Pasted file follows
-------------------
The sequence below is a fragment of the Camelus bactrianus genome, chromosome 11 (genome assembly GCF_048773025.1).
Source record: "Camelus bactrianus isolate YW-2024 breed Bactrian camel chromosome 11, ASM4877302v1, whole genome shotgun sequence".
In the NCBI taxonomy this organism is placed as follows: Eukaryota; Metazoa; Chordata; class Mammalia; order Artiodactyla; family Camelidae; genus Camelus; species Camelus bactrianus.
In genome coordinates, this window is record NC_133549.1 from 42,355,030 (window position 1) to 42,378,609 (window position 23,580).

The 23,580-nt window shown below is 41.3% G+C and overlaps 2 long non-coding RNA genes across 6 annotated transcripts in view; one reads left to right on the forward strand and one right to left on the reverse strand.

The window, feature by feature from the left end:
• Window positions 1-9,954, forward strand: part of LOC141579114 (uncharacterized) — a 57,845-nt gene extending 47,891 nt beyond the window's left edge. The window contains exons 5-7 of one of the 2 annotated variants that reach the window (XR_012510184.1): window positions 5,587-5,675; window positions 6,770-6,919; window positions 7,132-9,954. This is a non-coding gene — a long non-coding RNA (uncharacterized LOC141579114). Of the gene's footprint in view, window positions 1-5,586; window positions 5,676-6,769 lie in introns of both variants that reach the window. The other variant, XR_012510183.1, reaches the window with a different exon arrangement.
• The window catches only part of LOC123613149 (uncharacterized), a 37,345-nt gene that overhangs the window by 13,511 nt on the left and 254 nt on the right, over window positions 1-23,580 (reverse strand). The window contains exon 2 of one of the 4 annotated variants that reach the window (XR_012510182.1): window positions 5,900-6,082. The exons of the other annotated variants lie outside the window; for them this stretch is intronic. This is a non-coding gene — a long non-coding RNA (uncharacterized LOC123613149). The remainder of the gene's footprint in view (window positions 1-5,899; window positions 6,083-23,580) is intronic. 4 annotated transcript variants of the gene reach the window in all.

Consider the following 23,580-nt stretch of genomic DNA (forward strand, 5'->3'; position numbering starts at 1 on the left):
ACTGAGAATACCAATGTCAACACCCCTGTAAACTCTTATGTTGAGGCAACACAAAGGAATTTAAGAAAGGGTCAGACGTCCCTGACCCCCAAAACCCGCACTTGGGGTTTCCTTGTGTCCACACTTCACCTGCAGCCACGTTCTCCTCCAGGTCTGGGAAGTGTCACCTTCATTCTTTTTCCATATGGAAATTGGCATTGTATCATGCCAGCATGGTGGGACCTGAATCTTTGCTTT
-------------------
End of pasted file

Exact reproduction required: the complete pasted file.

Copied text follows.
The sequence below is a fragment of the Camelus bactrianus genome, chromosome 11 (genome assembly GCF_048773025.1).
Source record: "Camelus bactrianus isolate YW-2024 breed Bactrian camel chromosome 11, ASM4877302v1, whole genome shotgun sequence".
In the NCBI taxonomy this organism is placed as follows: Eukaryota; Metazoa; Chordata; class Mammalia; order Artiodactyla; family Camelidae; genus Camelus; species Camelus bactrianus.
In genome coordinates, this window is record NC_133549.1 from 42,355,030 (window position 1) to 42,378,609 (window position 23,580).

The 23,580-nt window shown below is 41.3% G+C and overlaps 2 long non-coding RNA genes across 6 annotated transcripts in view; one reads left to right on the forward strand and one right to left on the reverse strand.

The window, feature by feature from the left end:
• Window positions 1-9,954, forward strand: part of LOC141579114 (uncharacterized) — a 57,845-nt gene extending 47,891 nt beyond the window's left edge. The window contains exons 5-7 of one of the 2 annotated variants that reach the window (XR_012510184.1): window positions 5,587-5,675; window positions 6,770-6,919; window positions 7,132-9,954. This is a non-coding gene — a long non-coding RNA (uncharacterized LOC141579114). Of the gene's footprint in view, window positions 1-5,586; window positions 5,676-6,769 lie in introns of both variants that reach the window. The other variant, XR_012510183.1, reaches the window with a different exon arrangement.
• The window catches only part of LOC123613149 (uncharacterized), a 37,345-nt gene that overhangs the window by 13,511 nt on the left and 254 nt on the right, over window positions 1-23,580 (reverse strand). The window contains exon 2 of one of the 4 annotated variants that reach the window (XR_012510182.1): window positions 5,900-6,082. The exons of the other annotated variants lie outside the window; for them this stretch is intronic. This is a non-coding gene — a long non-coding RNA (uncharacterized LOC123613149). The remainder of the gene's footprint in view (window positions 1-5,899; window positions 6,083-23,580) is intronic. 4 annotated transcript variants of the gene reach the window in all.

Consider the following 23,580-nt stretch of genomic DNA (forward strand, 5'->3'; position numbering starts at 1 on the left):
ACTGAGAATACCAATGTCAACACCCCTGTAAACTCTTATGTTGAGGCAACACAAAGGAATTTAAGAAAGGGTCAGACGTCCCTGACCCCCAAAACCCGCACTTGGGGTTTCCTTGTGTCCACACTTCACCTGCAGCCACGTTCTCCTCCAGGTCTGGGAAGTGTCACCTTCATTCTTTTTCCATATGGAAATTGGCATTGTATCATGCCAGCATGGTGGGACCTGAATCTTTGCTTT